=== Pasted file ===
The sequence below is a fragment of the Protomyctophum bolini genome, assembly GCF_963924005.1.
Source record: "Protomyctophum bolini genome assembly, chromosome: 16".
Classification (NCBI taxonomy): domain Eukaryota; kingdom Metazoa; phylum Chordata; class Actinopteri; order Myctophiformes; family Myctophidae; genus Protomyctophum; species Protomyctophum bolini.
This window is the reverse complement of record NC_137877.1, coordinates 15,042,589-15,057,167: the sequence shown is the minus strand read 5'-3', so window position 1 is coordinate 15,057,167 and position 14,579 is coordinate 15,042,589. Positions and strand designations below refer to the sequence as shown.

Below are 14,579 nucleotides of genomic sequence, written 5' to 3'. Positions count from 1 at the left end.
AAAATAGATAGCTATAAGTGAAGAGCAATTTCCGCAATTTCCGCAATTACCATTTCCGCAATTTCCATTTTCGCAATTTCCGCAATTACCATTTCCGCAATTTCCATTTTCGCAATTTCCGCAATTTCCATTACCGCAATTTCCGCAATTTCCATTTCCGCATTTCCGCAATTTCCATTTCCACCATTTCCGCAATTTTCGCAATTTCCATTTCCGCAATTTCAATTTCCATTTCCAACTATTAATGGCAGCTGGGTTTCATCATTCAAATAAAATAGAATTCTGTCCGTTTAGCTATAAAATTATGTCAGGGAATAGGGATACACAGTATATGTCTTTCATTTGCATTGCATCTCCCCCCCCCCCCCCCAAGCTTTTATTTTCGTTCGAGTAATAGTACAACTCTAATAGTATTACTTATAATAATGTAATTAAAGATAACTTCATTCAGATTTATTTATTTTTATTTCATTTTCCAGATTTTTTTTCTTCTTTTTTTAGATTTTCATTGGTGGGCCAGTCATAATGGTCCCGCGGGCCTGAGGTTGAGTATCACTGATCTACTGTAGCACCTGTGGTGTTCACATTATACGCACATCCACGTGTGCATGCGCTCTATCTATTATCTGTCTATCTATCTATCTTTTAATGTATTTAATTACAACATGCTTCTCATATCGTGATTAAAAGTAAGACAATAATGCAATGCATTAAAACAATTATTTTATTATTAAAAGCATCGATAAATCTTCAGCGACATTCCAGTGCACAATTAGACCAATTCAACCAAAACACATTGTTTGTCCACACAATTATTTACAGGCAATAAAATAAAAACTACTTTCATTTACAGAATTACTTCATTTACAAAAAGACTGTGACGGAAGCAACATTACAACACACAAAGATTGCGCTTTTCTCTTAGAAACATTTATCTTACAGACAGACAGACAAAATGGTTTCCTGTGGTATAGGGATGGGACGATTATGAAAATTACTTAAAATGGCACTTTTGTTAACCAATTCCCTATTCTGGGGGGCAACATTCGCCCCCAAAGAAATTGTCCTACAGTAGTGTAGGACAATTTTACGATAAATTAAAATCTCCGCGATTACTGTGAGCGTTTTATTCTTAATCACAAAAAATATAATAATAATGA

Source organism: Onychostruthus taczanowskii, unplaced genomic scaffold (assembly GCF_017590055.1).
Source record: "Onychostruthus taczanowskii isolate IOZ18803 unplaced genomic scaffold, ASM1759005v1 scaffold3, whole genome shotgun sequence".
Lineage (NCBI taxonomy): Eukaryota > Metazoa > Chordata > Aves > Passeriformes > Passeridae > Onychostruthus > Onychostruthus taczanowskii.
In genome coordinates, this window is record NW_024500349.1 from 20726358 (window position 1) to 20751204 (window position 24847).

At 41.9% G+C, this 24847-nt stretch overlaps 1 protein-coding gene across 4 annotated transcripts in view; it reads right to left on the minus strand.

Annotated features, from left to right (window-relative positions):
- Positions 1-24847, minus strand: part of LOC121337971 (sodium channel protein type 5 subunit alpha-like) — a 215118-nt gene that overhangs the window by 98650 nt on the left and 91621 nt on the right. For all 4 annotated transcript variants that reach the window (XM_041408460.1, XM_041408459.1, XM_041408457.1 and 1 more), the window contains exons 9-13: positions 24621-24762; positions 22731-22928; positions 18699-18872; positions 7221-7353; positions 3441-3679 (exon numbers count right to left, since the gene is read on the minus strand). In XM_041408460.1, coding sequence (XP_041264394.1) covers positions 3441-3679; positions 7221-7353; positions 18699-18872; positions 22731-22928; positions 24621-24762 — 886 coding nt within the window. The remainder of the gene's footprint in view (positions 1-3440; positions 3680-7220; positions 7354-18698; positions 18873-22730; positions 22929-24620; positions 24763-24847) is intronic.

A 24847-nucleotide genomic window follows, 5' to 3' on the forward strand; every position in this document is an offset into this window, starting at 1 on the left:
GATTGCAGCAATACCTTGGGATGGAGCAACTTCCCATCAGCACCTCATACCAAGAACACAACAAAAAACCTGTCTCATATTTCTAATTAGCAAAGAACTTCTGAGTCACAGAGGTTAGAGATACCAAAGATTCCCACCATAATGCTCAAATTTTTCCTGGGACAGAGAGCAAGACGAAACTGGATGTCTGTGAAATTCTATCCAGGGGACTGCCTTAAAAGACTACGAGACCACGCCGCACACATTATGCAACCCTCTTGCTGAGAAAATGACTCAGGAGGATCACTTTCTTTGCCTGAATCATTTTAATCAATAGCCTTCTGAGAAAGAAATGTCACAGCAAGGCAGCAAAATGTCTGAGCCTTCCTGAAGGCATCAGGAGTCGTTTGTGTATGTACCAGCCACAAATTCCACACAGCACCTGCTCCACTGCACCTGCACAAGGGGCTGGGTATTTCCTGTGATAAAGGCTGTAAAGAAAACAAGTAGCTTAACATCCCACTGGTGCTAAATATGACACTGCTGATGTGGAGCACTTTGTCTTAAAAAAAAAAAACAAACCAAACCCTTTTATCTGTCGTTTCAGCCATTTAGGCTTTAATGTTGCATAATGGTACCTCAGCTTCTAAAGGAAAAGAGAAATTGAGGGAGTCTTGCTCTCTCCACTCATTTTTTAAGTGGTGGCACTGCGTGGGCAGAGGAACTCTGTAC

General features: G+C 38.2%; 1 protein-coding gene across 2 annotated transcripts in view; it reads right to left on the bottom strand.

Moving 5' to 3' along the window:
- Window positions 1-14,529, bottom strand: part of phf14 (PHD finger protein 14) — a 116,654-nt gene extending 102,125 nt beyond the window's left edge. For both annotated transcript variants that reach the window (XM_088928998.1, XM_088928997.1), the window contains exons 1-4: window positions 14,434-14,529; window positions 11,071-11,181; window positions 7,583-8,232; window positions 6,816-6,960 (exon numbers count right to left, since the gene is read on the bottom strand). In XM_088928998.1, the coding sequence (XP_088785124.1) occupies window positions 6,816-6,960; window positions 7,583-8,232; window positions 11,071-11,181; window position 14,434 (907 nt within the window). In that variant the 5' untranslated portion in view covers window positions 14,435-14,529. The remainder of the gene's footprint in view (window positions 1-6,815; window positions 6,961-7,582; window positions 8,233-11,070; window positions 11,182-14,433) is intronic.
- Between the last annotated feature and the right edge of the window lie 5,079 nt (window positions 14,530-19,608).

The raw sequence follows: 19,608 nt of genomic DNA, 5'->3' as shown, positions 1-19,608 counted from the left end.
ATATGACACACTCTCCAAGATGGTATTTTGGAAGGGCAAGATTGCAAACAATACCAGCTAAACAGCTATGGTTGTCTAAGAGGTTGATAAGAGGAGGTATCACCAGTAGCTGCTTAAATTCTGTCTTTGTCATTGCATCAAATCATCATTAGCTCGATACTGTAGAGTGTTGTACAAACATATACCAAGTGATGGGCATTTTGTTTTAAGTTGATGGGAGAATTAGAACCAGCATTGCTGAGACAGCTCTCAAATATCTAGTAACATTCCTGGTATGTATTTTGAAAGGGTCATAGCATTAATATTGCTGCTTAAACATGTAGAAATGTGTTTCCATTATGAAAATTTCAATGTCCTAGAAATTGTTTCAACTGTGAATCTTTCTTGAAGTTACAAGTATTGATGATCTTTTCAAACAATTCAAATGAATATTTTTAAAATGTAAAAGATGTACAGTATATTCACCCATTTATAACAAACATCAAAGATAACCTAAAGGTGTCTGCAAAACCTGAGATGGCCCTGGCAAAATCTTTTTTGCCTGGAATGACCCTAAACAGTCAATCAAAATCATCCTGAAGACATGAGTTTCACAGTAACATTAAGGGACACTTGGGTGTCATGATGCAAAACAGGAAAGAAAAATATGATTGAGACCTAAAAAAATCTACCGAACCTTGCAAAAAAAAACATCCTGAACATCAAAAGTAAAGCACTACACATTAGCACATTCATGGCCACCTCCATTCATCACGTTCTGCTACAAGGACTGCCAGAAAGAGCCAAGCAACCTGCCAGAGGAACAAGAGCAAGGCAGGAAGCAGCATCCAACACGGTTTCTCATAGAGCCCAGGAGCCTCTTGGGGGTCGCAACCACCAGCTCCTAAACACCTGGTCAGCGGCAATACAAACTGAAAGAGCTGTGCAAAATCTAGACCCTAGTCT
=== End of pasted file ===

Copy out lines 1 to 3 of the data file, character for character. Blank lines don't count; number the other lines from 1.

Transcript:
The sequence below is a fragment of the Protomyctophum bolini genome, assembly GCF_963924005.1.
Source record: "Protomyctophum bolini genome assembly, chromosome: 16".
Classification (NCBI taxonomy): domain Eukaryota; kingdom Metazoa; phylum Chordata; class Actinopteri; order Myctophiformes; family Myctophidae; genus Protomyctophum; species Protomyctophum bolini.